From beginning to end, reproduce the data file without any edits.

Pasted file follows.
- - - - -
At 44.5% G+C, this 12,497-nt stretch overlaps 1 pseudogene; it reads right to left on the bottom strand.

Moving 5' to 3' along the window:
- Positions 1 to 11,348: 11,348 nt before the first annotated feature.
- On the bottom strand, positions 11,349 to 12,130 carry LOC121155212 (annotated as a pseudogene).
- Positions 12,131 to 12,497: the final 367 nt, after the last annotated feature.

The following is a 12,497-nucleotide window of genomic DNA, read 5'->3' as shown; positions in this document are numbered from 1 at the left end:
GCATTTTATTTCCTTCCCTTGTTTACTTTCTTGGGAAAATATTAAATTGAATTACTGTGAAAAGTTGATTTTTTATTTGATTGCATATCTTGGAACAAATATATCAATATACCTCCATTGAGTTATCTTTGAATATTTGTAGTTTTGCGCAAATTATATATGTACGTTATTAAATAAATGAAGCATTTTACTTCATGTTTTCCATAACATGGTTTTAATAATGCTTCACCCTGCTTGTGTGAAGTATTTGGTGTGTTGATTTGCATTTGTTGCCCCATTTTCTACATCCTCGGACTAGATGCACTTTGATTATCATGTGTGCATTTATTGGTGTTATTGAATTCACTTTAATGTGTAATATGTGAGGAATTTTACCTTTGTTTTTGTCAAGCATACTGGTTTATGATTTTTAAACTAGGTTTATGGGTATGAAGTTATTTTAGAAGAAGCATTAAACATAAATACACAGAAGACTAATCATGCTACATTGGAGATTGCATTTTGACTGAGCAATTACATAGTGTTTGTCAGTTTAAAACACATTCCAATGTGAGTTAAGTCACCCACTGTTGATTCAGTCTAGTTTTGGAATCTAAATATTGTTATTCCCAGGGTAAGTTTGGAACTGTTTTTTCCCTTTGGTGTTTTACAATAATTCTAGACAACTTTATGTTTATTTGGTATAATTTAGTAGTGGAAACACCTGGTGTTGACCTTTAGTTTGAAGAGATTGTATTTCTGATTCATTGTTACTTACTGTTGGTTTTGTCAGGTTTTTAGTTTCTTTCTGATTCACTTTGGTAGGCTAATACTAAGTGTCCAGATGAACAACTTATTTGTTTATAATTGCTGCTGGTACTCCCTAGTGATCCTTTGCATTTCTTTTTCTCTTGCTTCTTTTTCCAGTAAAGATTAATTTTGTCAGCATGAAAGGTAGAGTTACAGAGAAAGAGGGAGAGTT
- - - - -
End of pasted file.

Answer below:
At 44.5% G+C, this 12,497-nt stretch overlaps 1 pseudogene; it reads right to left on the bottom strand.

Moving 5' to 3' along the window:
- Positions 1 to 11,348: 11,348 nt before the first annotated feature.
- On the bottom strand, positions 11,349 to 12,130 carry LOC121155212 (annotated as a pseudogene).
- Positions 12,131 to 12,497: the final 367 nt, after the last annotated feature.

The following is a 12,497-nucleotide window of genomic DNA, read 5'->3' as shown; positions in this document are numbered from 1 at the left end:
GCATTTTATTTCCTTCCCTTGTTTACTTTCTTGGGAAAATATTAAATTGAATTACTGTGAAAAGTTGATTTTTTATTTGATTGCATATCTTGGAACAAATATATCAATATACCTCCATTGAGTTATCTTTGAATATTTGTAGTTTTGCGCAAATTATATATGTACGTTATTAAATAAATGAAGCATTTTACTTCATGTTTTCCATAACATGGTTTTAATAATGCTTCACCCTGCTTGTGTGAAGTATTTGGTGTGTTGATTTGCATTTGTTGCCCCATTTTCTACATCCTCGGACTAGATGCACTTTGATTATCATGTGTGCATTTATTGGTGTTATTGAATTCACTTTAATGTGTAATATGTGAGGAATTTTACCTTTGTTTTTGTCAAGCATACTGGTTTATGATTTTTAAACTAGGTTTATGGGTATGAAGTTATTTTAGAAGAAGCATTAAACATAAATACACAGAAGACTAATCATGCTACATTGGAGATTGCATTTTGACTGAGCAATTACATAGTGTTTGTCAGTTTAAAACACATTCCAATGTGAGTTAAGTCACCCACTGTTGATTCAGTCTAGTTTTGGAATCTAAATATTGTTATTCCCAGGGTAAGTTTGGAACTGTTTTTTCCCTTTGGTGTTTTACAATAATTCTAGACAACTTTATGTTTATTTGGTATAATTTAGTAGTGGAAACACCTGGTGTTGACCTTTAGTTTGAAGAGATTGTATTTCTGATTCATTGTTACTTACTGTTGGTTTTGTCAGGTTTTTAGTTTCTTTCTGATTCACTTTGGTAGGCTAATACTAAGTGTCCAGATGAACAACTTATTTGTTTATAATTGCTGCTGGTACTCCCTAGTGATCCTTTGCATTTCTTTTTCTCTTGCTTCTTTTTCCAGTAAAGATTAATTTTGTCAGCATGAAAGGTAGAGTTACAGAGAAAGAGGGAGAGTT